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Christmas Tree Hitchhikers

aphids on christmas tree

Well, the holidays are upon us and that means the weather is getting cold. Sometimes it's hard to talk about insect pests when most of them have hopped a bus and are headed to Arizona for the winter.

Occasionally, however, there are insect problems that occur during the winter. Something that rarely occurs but does happen when the fall weather is warm is that unwanted small creatures enter the home by hitching a ride on your Christmas tree. These small creatures are not elves, but are usually aphids or mites.

For me, picking out a real tree from a local tree farm is an enjoyable family moment, one of our favorite things. One time, however, after we set up our tree, several hundred moving dark spots appeared on our walls. In our case, these were aphids. Every Christmas tree can harbor insects, mites, or spiders. Some of these may remain on the tree into winter and could become active after being exposed to the warm temperatures inside the home. The good news is that this doesn't happen very often, and none of these accidental introductions are a threat to your home, its contents, or occupants.

The Pennsylvania Dept. of Ag has some good tips. Preventing introduction of these guests into your home is the best, and easiest, plan. Mechanical tree shakers, available at some retail lots, are useful in removing some insects from the trees. Vigorously shaking the tree before bringing it into your home will serve the same purpose. It will remove any loose needles, as well. Bird nests, although considered decorative by some people, may contain bird parasites such as mites and lice. They should be removed by hand if not dislodged by shaking.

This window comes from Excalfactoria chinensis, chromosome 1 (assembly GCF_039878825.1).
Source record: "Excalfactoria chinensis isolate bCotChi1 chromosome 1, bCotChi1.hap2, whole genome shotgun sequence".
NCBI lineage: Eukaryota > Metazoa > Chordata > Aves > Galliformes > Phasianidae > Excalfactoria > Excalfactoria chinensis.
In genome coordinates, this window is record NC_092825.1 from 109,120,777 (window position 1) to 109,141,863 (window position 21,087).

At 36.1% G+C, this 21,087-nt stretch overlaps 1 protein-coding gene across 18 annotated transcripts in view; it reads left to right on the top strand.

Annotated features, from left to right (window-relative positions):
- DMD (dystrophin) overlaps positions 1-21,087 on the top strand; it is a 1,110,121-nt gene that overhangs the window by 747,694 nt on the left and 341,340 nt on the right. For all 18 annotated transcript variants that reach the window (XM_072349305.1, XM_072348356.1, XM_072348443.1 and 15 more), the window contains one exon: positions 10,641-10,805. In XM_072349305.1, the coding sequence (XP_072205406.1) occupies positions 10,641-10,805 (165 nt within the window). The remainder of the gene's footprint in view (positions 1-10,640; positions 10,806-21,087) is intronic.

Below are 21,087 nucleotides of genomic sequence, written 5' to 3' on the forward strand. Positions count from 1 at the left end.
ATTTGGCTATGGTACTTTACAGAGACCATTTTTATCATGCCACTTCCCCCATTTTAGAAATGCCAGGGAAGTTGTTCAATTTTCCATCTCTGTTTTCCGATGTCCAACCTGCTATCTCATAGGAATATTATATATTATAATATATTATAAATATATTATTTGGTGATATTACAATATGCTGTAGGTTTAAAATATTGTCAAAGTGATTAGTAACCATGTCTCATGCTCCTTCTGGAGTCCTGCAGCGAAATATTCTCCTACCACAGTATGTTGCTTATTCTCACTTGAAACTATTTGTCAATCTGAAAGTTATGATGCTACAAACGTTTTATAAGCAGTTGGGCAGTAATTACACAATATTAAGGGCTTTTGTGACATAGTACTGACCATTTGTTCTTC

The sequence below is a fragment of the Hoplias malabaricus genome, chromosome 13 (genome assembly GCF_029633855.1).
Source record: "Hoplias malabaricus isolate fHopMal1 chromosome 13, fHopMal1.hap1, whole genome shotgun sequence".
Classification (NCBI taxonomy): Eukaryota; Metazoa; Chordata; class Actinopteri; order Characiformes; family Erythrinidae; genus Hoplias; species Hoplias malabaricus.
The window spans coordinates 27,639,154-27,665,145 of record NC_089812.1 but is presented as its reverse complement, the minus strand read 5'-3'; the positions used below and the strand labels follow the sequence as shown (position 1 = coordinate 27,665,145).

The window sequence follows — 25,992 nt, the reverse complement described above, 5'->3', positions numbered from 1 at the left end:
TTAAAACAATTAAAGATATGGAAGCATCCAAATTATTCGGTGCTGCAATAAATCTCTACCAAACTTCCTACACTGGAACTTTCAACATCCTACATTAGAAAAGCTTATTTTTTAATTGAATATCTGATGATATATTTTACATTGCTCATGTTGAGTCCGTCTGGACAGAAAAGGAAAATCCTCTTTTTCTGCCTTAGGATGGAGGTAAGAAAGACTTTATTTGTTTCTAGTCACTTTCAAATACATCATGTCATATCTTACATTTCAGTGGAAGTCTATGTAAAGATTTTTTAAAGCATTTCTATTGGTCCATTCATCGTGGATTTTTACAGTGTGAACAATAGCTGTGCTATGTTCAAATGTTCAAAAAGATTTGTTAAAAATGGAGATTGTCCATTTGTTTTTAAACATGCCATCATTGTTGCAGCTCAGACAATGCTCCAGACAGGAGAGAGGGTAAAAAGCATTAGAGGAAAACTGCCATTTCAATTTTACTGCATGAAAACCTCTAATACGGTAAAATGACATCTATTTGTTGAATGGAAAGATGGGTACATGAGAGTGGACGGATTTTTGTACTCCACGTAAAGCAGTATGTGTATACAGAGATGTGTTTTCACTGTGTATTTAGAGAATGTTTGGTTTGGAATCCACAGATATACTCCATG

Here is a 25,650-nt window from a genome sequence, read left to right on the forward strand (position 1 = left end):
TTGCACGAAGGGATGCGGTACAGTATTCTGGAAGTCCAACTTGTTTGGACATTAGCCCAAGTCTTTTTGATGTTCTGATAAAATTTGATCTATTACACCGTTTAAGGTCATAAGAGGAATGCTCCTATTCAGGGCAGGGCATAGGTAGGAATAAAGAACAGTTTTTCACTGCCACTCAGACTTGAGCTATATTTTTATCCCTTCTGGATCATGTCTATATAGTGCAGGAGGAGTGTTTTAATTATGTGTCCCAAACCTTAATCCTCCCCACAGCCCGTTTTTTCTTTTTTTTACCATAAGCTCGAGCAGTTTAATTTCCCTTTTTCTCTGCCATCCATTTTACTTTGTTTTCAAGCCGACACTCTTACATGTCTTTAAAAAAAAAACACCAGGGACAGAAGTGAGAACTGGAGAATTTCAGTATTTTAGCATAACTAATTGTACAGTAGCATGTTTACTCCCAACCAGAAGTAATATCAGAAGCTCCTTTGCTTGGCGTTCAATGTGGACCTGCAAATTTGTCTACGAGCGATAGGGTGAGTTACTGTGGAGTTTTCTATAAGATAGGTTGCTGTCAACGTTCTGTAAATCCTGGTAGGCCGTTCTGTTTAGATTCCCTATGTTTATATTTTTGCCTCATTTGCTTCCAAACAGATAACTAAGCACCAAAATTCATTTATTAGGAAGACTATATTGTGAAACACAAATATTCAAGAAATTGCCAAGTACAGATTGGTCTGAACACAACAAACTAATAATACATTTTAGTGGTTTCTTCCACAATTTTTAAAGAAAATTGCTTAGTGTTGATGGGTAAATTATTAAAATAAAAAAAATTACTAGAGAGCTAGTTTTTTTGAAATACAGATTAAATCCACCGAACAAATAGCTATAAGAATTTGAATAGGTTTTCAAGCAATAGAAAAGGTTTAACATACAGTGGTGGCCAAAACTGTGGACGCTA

Control of these temporary invaders should be limited to non-chemical means. Aerosol insect sprays are flammable and should NOT, under any circumstances, be sprayed on the Christmas tree. Any that collect on ceilings, walls, or windows can be eliminated with a vacuum cleaner. Do NOT crush them as they will stain your walls. Remember that these bugs are normally found outdoors, on LIVE trees. If any escape the vacuum, warm temperatures, low humidity, and lack of appropriate food conditions typical of most homes usually will kill these invaders in a short time.

No Christmas tree will have every pest on the following list. In fact, most will be free of these hitchhikers. Occasionally, however, one or more of the following may find its way into your home on your tree.


Occasionally, aphids will hatch from Christmas trees in sufficient numbers to cause alarm. Most aphids are tiny, inactive, and usually go unnoticed. Some Cinara aphids may reach a length of nearly 1/8 inch. Most forms, especially those of early generations, are wingless and remain active throughout their lives. The photo to the left  is of conifer aphides, by Wilson, USDA.

With their brownish or blackish coloration and long legs, Cinara aphids may be mistaken for small spiders or ticks. Aphids, however, have only six legs, while spiders and ticks have eight. Also, these insects do not produce silk or webs, typical of spiders.

On true firs, balsam twig aphid may occur. This gray-green species is much smaller than the spider-like Cinara aphids found on pines and spruces. Outdoors, their overwintering eggs normally hatch in very early spring; indoors, they may hatch before the Christmas tree is removed. They are less likely to be abundant than Cinara aphids. All aphids on Christmas trees are host-specific, meaning they can only survive by feeding on certain plants. They will not feed on your houseplants.